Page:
Uplifting our young brothers

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I, along with my three brothers,’ was raised by a single mother who worked multiple jobs and sacrificed a tremendous amount for us. Despite all of her love and hard work, in my youth, I did not escape the pitfalls that commonly plague young boys growing up in low-income and single parent households. I was arrested multiple times until a Michigan judge gave me an ultimatum to either turn my life around and get my education or serve a long term prison sentence. The goodwill sentencing of that judge allowed me to change for the better and overcome seemingly insurmountable odds that my friends I faced growing up.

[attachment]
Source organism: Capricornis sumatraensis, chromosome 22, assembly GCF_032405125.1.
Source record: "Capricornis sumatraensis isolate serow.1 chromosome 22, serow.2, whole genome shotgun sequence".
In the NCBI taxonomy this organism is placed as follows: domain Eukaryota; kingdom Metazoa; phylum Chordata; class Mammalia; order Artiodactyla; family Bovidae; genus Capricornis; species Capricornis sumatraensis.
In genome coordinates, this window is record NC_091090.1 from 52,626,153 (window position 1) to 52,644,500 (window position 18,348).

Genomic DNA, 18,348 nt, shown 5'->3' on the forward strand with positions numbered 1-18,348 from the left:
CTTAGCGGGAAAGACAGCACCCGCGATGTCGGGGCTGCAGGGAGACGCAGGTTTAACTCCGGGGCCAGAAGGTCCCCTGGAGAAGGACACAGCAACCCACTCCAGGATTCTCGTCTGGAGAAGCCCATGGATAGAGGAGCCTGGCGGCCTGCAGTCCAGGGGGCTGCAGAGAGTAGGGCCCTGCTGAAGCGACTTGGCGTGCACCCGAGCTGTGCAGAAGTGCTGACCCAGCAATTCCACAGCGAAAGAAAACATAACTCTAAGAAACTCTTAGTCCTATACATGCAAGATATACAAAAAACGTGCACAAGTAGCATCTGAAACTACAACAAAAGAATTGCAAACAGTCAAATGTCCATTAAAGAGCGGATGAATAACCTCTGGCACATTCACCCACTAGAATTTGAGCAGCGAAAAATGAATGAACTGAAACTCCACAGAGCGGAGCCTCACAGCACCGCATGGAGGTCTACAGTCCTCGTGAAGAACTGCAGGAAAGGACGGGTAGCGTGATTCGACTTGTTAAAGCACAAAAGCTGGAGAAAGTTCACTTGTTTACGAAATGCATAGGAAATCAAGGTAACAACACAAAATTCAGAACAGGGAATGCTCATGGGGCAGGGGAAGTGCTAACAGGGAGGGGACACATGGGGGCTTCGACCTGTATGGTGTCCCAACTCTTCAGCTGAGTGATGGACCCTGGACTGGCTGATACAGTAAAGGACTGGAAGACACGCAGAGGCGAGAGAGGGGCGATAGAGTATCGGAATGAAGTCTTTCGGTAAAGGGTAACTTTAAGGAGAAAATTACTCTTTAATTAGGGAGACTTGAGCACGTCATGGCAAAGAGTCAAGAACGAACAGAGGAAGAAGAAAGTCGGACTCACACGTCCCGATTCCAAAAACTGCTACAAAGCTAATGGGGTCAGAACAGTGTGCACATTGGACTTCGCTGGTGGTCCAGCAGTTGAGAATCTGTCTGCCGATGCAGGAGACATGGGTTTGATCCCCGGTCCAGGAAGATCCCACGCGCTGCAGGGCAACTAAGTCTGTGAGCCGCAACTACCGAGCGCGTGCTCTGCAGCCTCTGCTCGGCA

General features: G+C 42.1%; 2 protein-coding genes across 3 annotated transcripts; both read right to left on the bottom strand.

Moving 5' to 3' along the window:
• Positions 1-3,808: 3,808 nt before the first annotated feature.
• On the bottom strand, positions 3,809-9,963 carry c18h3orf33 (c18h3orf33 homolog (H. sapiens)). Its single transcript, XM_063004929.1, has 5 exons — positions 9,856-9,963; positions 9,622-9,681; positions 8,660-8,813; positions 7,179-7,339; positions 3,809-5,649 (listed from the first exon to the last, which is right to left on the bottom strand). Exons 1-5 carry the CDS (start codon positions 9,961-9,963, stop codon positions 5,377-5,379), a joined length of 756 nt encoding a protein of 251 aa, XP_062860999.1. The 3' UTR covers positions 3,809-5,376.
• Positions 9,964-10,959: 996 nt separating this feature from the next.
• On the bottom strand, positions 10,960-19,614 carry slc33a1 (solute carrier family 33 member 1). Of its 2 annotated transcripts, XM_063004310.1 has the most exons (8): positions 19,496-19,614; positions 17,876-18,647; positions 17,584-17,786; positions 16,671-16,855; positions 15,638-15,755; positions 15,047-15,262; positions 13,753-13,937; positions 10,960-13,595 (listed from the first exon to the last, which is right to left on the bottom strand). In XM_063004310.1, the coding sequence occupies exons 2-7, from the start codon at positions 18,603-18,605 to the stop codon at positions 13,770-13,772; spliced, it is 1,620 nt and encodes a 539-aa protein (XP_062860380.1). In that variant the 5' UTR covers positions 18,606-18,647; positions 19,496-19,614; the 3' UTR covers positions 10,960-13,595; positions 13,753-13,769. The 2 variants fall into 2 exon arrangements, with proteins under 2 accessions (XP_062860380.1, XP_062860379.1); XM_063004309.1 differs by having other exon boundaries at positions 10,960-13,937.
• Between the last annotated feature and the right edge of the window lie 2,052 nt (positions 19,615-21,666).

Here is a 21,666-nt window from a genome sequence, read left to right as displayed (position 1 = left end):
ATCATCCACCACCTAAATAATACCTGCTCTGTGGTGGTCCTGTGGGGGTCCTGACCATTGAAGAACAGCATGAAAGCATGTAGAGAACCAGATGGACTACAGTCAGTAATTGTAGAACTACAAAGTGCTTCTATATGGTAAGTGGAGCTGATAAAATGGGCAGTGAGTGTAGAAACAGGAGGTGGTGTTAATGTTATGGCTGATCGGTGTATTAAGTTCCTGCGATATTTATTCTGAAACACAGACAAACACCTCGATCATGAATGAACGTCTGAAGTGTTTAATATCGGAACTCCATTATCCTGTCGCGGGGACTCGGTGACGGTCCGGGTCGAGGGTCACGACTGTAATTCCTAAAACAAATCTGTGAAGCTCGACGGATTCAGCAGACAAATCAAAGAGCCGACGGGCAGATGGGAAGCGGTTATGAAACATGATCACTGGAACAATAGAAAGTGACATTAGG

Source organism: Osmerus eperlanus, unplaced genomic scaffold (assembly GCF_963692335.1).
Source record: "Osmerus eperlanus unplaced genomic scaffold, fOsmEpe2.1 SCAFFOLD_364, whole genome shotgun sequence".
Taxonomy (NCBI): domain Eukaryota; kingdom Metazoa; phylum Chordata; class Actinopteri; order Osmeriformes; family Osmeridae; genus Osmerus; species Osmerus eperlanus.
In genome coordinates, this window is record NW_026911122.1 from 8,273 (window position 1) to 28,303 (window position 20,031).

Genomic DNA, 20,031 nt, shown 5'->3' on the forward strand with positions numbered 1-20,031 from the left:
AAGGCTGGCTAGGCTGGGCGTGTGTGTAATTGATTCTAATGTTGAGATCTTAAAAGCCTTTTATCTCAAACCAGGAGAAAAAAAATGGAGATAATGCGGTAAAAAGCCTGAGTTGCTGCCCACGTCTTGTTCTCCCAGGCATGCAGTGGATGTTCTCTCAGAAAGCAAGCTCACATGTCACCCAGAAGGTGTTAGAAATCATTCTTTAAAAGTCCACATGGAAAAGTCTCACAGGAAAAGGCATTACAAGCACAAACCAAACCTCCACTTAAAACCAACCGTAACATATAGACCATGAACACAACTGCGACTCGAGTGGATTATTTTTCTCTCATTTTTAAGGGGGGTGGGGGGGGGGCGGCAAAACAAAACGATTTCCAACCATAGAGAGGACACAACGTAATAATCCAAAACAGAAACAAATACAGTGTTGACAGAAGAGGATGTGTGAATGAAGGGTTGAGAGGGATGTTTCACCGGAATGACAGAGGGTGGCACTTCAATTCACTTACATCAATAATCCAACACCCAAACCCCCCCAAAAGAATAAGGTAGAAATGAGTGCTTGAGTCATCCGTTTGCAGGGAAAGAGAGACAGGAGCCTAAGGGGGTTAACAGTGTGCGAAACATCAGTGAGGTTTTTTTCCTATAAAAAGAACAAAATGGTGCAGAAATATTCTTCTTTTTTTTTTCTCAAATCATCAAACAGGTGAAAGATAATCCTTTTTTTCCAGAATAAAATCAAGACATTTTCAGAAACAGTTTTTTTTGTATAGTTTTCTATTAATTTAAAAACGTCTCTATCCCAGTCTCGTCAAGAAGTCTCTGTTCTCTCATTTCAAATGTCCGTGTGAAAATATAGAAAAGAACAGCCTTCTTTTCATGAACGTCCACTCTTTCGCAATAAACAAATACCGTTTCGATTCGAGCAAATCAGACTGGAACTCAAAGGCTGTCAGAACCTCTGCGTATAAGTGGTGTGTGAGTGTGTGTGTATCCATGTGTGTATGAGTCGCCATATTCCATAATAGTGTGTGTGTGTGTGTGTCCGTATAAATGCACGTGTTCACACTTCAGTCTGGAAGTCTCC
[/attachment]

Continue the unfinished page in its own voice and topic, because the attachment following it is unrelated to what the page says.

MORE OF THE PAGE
I was trapped in a cycle of self-destructive behavior. It’s the same cycle that far too many of our minority brothers are stuck in today. African-American males, and more recently, Latino-American males are falling behind their American colleagues. The statistics are shocking. In 2008, Latino and African-Americans accounted for over 58 percent of our nation’s prisons population—despite only being 25 percent of the American population.

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